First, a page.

“Most personal devices still consume large amounts of energy that cannot be provided by currently available energy harvesting solutions,” notes Krzysztof Grzybowski. “However, increasing efficiencies of energy harvesters, such as the system developed by Holst Centre and imec for health monitoring systems, combined with a further decrease of power consumption of the electronic elements could enable the fabrication of a wide range of self sustainable personal solutions in the future.”
Holst Centre and imec will continue to miniaturize self-powered health monitoring devices such as this one through decreasing their power consumption. Maintenance-free devices, self-powered for their entire service life such as the demonstrated electrocardiograph in a shirt, allow for efficient and easy monitoring of human health, which was not possible in the past. In recognition of this unique wearable energy harvesting technology based on a unique design platform, Frost & Sullivan is proud to present Holst Centre and imec with the 2009 European Technology Innovation Award in the wearable energy harvesters market.
Each year, Frost & Sullivan presents this award to a company that has carried out new research, which has resulted in innovations that have or are expected to bring significant contributions to the industry in terms of adoption, change, and competitive posture. The award recognizes the quality and depth of a company’s research and development program as well as the vision and risk-taking that enabled it to undertake such an endeavour.
Frost & Sullivan Best Practices Awards recognize companies in a variety of regional and global markets for demonstrating outstanding achievement and superior performance in areas such as leadership, technological innovation, customer service, and strategic product development. Industry analysts compare market participants and measure performance through in-depth interviews, analysis, and extensive secondary research in order to identify best practices in the industry.
About Holst Centre
Holst Centre is an independent open-innovation R&D centre that develops generic technologies for Wireless Autonomous Transducer Solutions and for Systems-in-Foil. A key feature of Holst Centre is its partnership model with industry and academia around shared roadmaps and programs. It is this kind of cross-fertilization that enables Holst Centre to tune its scientific strategy to industrial needs.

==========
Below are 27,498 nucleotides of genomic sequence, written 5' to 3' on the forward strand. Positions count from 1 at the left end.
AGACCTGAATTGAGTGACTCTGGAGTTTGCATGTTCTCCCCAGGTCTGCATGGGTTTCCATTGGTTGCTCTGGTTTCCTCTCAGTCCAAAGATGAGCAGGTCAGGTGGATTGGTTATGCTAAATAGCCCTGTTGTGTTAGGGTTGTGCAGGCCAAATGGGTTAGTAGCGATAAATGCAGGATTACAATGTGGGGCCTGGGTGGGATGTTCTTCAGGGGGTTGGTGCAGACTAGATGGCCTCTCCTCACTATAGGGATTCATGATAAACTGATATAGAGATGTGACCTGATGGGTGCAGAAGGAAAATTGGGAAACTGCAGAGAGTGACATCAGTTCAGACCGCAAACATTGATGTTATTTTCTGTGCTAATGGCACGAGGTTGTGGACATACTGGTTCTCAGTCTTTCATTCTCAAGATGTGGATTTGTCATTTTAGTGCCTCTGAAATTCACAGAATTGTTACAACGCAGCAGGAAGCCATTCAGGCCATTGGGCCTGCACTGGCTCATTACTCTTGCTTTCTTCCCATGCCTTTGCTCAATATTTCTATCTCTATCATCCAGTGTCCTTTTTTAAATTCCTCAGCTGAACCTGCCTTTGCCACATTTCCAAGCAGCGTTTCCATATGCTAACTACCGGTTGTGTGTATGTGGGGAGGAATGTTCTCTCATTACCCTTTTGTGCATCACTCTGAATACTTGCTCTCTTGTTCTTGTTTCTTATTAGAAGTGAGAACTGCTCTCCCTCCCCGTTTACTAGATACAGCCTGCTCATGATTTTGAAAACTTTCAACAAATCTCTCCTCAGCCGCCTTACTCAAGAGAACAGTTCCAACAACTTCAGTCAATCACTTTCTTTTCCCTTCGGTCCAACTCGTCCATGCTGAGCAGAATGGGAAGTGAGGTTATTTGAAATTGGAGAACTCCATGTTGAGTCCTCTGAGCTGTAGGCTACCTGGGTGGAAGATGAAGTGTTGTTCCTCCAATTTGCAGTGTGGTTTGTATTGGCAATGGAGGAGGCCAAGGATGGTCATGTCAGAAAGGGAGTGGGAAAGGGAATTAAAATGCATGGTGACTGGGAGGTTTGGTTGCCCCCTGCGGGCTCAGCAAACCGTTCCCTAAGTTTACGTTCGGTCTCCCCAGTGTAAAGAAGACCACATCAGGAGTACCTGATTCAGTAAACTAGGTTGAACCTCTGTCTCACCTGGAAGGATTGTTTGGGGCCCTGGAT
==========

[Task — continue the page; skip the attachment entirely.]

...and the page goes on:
Holst Centre was set up in 2005 by imec (Flanders, Belgium) and TNO (The Netherlands) with support from the Dutch Ministry of Economic Affairs and the Government of Flanders. It is named after Gilles Holst, a Dutch pioneer in Research and Development and first director of Philips Research.
Located on High Tech Campus Eindhoven, Holst Centre benefits from the state-of-the-art on-site facilities. Holst Centre has over 150 employees from around 25 nationalities and a commitment from over 20 industrial partners.
Imec performs world-leading research in nano-electronics. Imec leverages its scientific knowledge with the innovative power of its global partnerships in ICT, healthcare and energy. Imec delivers industry-relevant technology solutions. In a unique high-tech environment, its international top talent is committed to providing the building blocks for a better life in a sustainable society.
Imec is headquartered in Leuven, Belgium, and has offices in Belgium, the Netherlands, Taiwan, US, China and Japan. Its staff of more than 1,650 people includes over 550 industrial residents and guest researchers. In 2008, imec's revenue (P&L) was 270 million euro.